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Friday, October 5, 2012

David Osmond: Talent, and MS, runs in the family

Executive director Carrie Nolan welcomes David Osmond to the National MS Society’s Women on the Move Luncheon. Photo: Joanne Davidson, The Denver Post
Just like Donny and Marie(his aunt and uncle), David Osmond has a smile so bright you need sunglasses to look directly at it. And, like so many others in the Osmondclan, he has a great singing voice and stage presence.
He also has multiple sclerosis, diagnosed when he was 26. His father, Alan, oldest of the performing Osmonds and producer of Donny and Marie’s TV show, also has MS.
His solo career was really taking off, but the chronic disease for which there is no cure caused him to put everything on hold. He first noticed the symptoms on Christmas Eve 2005: pain that began in his feet and eventually enveloped his body, causing paralysis that landed him in a wheelchair and compromised his breathing and his eyesight.


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More patients linked to fungal meningitis infections, CDC says

A News worthy item -

By Miriam Falco, CNN
updated 7:41 PM EDT, Fri October 5, 2012
Watch this video

(CNN) -- Forty-seven people in seven states are now confirmed to have fungal meningitis, the Centers for Disease Control and Prevention reported Friday, 12 more than the day before.

The death toll hasn't risen. So far, five people have died after having a preservative-free steroid called methylprednisolone acetate contaminated by a fungus injected into their spine. Michigan, the latest state to find patients sickened by the drug is reporting four cases.

Physicians and clinics in 23 states are reviewing patient records to determine which patients may have received injections contaminated with a fungus. The Greenspring Surgery Center in Baltimore, Maryland, has determined that 300 patients received injections with the recalled drug -- manufactured by New England Compounding Center in Framingham, Massachusetts.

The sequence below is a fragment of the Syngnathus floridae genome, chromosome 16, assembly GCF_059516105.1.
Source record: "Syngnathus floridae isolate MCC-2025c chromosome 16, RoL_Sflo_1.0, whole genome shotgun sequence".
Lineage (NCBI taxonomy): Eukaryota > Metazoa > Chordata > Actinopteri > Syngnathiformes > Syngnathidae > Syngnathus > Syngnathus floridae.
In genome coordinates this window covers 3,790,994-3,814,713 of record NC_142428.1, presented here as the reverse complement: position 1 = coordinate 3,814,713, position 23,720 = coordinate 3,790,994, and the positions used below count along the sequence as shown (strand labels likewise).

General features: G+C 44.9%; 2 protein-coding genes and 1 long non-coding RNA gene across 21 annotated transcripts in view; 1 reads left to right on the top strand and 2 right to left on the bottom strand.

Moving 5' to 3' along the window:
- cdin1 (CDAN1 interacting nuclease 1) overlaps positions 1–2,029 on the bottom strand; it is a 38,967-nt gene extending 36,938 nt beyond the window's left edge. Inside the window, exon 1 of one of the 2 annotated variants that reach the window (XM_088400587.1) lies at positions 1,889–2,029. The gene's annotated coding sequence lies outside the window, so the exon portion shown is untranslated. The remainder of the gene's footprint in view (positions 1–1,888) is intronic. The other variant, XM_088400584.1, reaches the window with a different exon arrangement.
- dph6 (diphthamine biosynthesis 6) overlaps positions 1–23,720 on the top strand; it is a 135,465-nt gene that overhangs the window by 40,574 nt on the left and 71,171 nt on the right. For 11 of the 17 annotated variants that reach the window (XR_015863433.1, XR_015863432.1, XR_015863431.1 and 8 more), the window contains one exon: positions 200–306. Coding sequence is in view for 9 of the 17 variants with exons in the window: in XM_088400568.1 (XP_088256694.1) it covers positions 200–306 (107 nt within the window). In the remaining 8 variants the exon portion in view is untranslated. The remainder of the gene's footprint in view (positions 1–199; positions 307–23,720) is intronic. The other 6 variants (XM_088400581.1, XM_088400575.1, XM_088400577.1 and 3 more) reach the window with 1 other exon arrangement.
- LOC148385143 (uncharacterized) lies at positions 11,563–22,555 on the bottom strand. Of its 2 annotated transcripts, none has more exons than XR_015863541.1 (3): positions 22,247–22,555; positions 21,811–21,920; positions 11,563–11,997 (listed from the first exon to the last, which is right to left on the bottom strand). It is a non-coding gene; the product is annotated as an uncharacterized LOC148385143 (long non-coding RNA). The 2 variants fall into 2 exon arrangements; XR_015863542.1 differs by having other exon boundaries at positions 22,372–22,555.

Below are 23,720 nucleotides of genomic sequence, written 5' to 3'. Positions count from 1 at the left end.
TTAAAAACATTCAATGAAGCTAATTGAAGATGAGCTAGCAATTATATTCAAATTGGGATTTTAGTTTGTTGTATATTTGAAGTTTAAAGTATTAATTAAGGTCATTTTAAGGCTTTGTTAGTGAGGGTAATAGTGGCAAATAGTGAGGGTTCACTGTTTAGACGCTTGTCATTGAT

Robert Eisenberg, who is a nurse/administrator at the Baltimore facility told CNN no Greenspring patients are among the two confirmed cases in Maryland.

"Our doctors used it as standard medication," he said. "We trust that all drug manufacturers provide drugs that are safe for our patients. We are very disappointed that in this particular instance they were not safe and put our patients at risk."


Multiple Sclerosis (MS) specialty drug treatment cost projected to exceed $50,000 per person per year in 2016

ST. PAUL, Minn., Oct. 4, 2012 /PRNewswire/ -- A new study by pharmacy benefit manager Prime Therapeutics (Prime), in collaboration with Blue Cross and Blue Shield of Minnesota, found that the recent dramatic increase in Multiple Sclerosis (MS) specialty drug costs has resulted in the drug costs now accounting for more than two-thirds of the patients total cost of care. While many with MS have seen improved quality of life as a result of drug therapy, unfortunately these MS specialty drug cost increases were not associated with MS medical costs declining. These study findings will be presented today at the Academy of Managed Care Pharmacy's 2012 Educational Conference in Cincinnati, Ohio.
According to the study, the average individual annual MS specialty drug cost was $28,152 and all other health care costs were $13,608 in 2010. The price for MS self-injectable specialty drugs has increased 16.3% to 22.6% each year from 2008 to present, calculated using the compound annual growth rate (CAGR). Assuming the same inflationary MS specialty drug price increases, within four years, the average annual cost for a MS specialty drug will exceed $50,000.


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Researchers a step closer to controlling inflammation in MS